Doug Hauge drove a restored Model T from New York to Seattle to commemorate the 100th anniversary of a cross-country endurance road race - and then kept going.
This weekend, he and his nephew were in Juneau with the 20 horsepower, four-cylinder Ford, which was built in 1915.
The 49-year-old just retired from firefighting and calls Utica, N.Y., home.
Hauge estimates the Model T is worth about $20,000. The car is very durable and reliable, he said, despite the untold miles it's logged. And this is just one of six Model Ts he owns.
Collecting the tough old cars is a family affair, but not one he likens to a hobby.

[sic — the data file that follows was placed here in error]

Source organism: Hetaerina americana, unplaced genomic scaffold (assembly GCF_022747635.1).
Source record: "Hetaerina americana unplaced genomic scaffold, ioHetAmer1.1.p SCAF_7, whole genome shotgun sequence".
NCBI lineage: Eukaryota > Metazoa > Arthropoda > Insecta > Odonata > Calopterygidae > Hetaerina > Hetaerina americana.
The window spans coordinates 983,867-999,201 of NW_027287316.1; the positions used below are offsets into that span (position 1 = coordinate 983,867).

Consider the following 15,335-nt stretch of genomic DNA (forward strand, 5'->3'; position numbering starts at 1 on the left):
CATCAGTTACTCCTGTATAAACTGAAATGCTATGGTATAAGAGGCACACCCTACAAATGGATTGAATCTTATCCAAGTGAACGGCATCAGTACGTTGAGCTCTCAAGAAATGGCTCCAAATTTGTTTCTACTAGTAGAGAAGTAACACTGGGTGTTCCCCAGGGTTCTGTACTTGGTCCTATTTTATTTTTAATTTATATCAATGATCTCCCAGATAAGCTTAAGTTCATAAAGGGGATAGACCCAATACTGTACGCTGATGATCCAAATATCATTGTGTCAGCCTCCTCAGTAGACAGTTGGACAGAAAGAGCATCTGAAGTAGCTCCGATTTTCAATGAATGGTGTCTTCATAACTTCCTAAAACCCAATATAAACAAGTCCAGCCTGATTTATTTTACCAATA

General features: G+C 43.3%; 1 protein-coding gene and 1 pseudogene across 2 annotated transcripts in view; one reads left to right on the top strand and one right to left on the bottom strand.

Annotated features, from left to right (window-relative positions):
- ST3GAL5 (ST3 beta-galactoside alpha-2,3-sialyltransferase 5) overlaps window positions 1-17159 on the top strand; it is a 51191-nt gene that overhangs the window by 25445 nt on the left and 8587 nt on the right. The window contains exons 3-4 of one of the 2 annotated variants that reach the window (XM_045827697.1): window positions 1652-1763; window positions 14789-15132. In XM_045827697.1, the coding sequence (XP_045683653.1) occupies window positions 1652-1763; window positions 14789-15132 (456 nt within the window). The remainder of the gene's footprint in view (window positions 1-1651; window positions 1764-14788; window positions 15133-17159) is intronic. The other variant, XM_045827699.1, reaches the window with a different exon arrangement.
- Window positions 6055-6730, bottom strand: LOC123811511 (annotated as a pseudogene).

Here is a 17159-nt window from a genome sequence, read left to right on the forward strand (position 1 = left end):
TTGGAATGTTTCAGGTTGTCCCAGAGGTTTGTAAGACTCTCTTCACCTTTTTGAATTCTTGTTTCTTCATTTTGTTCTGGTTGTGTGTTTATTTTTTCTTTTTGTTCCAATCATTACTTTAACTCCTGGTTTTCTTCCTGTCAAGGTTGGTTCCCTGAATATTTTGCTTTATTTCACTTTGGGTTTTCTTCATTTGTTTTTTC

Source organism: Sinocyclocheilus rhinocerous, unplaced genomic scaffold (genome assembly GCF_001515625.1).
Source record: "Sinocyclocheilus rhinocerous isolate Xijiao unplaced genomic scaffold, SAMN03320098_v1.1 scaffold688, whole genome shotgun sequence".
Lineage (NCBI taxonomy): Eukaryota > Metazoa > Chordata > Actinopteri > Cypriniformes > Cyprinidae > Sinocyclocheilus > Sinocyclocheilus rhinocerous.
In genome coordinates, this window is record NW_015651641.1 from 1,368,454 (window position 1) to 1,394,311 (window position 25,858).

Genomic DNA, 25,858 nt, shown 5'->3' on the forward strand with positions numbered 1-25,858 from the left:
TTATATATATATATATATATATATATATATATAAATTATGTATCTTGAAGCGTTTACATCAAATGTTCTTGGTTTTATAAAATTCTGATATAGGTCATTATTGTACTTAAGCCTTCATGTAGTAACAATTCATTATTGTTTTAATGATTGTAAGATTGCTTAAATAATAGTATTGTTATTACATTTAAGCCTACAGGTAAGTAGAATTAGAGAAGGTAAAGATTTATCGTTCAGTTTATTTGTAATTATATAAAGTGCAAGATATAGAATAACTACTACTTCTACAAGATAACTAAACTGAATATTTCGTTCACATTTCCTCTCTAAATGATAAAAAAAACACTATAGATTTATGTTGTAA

"Well yeah, it's a disease from my mother, my father," he said.
His brothers also own Model Ts.
The Model T was the first mass-produced automobile, and as a consequence, the first that many people could afford. In 1909, millionaire Robert Guggenheim sponsored a cross-country endurance race that the Model T won.
That's the race Hauge and 54 other Model T drivers set out from Manhattan on June 14 to commemorate. They avoided highways - the interstate system didn't exist until the 1950s - and took a somewhat leisurely pace with related events and celebrations along the way.
The race commemoration officially ended July 12 in Seattle, though Hauge plans to continue by ferry, road and train to Fairbanks before heading south again, winding his way to Key West, Fla., by February.
Contact Jeremy Hsieh at 523-2258 or firstname.lastname@example.org.
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